However, apart from product marketing, you can use influencers to garner public support for a cause or movement. For instance, you can use Aisha Yesufu of the ENDSARS movement in Nigeria, to get members of the Nigerian public to support the advocacy for better welfare for the police.

Large following isn’t large influence

The gaffe some marketing communication specialists make is to focus too much on an influencer’s numbers. They erroneously think large following online equals large influence offline. Numbers can be deceptive. On social media, some people have risen to ‘popularity’ by buying followers. If you use such influencers because of their numbers, your efforts will be futile. When choosing influencers, you’re advised to look beyond the numbers and think more about the level of social influence the influencer can pull off. You need people to buy your product and build brand loyalty. Thus, you require influencers that can shape your prospects’ purchase decisions in your favour. Numbers alone don’t do this, but social influence does. I’m not downplaying the place of large following when choosing influencers, but it shouldn’t be the sole determinant.

Identifying relevant influencers

The task of choosing the right influencers for your brand is onerous, and there are considerations such as campaign type, target audience, the product (emphasis on the USP being projected), degree of influencer’s social influence, campaign objectives, industry, level of influencer’s reach and even the nature of your brand. These factors determine the influencers to engage. For instance, if your brand plays in the fashion space, you need a fashion influencer, one who functions in your niche market, with a substantial following and genuine social influence. If you’re a toothpaste brand, you can engage a renowned dentist as an influencer. If it’s a B2B, like an oil and gas major, you can leverage the influence of a top industry analyst whose views on industry concerns are widely revered.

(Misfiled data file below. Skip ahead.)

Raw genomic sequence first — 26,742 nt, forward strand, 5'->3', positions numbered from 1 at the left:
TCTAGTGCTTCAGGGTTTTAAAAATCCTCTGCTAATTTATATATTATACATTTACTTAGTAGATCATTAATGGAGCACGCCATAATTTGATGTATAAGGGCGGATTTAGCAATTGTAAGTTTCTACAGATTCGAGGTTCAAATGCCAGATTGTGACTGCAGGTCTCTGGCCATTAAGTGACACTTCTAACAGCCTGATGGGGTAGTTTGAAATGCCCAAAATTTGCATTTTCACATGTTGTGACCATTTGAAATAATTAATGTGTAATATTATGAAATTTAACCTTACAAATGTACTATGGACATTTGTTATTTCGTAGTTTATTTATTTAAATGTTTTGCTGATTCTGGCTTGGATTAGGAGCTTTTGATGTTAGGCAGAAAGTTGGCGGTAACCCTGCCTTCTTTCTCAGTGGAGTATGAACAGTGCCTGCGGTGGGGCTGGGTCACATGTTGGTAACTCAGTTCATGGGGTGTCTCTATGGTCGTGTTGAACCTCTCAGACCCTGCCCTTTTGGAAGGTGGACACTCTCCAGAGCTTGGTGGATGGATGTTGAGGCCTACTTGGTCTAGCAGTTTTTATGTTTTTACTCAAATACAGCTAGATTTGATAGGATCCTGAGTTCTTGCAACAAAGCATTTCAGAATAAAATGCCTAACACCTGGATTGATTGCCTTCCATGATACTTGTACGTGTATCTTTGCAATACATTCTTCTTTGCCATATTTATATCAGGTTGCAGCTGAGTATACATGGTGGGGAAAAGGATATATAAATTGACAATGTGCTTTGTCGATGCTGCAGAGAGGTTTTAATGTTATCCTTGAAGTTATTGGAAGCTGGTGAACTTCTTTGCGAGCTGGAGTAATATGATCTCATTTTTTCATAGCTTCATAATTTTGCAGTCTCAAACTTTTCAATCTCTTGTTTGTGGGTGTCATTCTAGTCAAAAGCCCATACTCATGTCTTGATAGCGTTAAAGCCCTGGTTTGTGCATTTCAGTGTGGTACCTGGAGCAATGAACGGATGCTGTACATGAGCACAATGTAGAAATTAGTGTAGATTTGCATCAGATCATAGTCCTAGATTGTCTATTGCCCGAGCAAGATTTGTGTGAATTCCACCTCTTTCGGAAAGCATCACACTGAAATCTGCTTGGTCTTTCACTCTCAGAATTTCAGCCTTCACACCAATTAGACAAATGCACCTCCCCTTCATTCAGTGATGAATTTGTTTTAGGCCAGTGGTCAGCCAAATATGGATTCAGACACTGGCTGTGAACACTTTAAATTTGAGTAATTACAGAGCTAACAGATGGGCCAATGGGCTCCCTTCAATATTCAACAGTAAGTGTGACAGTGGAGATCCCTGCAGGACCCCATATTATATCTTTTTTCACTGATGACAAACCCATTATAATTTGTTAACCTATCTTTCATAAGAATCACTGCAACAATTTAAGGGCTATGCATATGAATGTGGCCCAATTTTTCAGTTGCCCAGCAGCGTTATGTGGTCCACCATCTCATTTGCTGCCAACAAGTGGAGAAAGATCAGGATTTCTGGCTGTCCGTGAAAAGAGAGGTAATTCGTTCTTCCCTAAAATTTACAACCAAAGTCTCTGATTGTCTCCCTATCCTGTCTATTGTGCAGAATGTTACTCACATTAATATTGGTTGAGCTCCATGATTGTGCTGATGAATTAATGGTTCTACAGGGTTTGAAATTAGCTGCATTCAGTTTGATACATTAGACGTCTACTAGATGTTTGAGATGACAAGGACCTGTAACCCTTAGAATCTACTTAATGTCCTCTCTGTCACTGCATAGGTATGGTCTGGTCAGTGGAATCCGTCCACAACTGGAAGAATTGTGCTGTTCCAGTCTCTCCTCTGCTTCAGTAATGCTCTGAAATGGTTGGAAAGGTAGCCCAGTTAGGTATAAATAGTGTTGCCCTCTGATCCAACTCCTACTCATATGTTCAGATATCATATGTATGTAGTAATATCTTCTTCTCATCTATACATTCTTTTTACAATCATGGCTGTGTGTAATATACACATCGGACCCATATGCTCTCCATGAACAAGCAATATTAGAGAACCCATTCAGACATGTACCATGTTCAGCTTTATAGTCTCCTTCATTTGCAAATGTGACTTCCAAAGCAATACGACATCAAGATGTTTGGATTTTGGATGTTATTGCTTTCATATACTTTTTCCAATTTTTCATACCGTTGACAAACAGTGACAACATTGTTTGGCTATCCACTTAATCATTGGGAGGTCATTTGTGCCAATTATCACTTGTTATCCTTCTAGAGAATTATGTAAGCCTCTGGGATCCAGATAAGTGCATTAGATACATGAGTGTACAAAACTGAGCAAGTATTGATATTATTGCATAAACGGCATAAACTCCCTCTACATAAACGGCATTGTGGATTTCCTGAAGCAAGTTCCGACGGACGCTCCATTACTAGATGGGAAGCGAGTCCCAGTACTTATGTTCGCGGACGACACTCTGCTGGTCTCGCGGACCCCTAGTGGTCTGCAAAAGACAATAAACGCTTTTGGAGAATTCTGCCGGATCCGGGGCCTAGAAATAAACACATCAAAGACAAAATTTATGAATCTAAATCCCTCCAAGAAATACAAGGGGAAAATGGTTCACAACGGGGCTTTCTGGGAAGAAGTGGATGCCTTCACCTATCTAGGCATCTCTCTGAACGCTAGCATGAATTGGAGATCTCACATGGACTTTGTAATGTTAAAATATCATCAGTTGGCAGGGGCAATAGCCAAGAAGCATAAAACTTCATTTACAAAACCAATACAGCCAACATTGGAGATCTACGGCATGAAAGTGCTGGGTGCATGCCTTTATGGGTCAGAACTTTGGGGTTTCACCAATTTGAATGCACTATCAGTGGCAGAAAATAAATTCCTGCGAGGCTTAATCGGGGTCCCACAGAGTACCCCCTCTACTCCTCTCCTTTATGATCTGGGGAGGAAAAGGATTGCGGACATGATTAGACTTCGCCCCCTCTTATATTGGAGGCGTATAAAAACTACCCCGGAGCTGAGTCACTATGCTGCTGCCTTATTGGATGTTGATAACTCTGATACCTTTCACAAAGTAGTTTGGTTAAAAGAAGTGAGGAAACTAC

Before identifying the influencers to use, develop criteria to determine the type of influencers and extent of influence. Depending on the level of following, influencers can be classified as mega-, macro-, micro-, and nano-influencers. It’s crucial to note that influencers also exist outside social media.

Avoiding influencer-brand clash

It’s important to ensure that you use the right influencers, to avoid what we call ‘influencer-brand’ clash- a situation where you use an influencer whose persona doesn’t befit the character of your brand. The influencer you engage should reflect some of your brand values. A serious brand shouldn’t engage an influencer who’s known for their non-serious, ‘pedestrian’ but hilarious skits on social media. For instance, a clash will be evident in using a Brodashaggi as the influencer for an ExxonMobil campaign. The influencer can hardly reach (talk more of being able to influence) the brand’s target audience. There are brands that befit him, and he’ll be useful in their campaigns. You also need to match the influencer with the product’s purpose.

Influencer marketing can be very effective only when you’re strategic about its adoption. It’s a subtle way of creating awareness and increasing sales.

Olisa is a media and communication consultant in Lagos.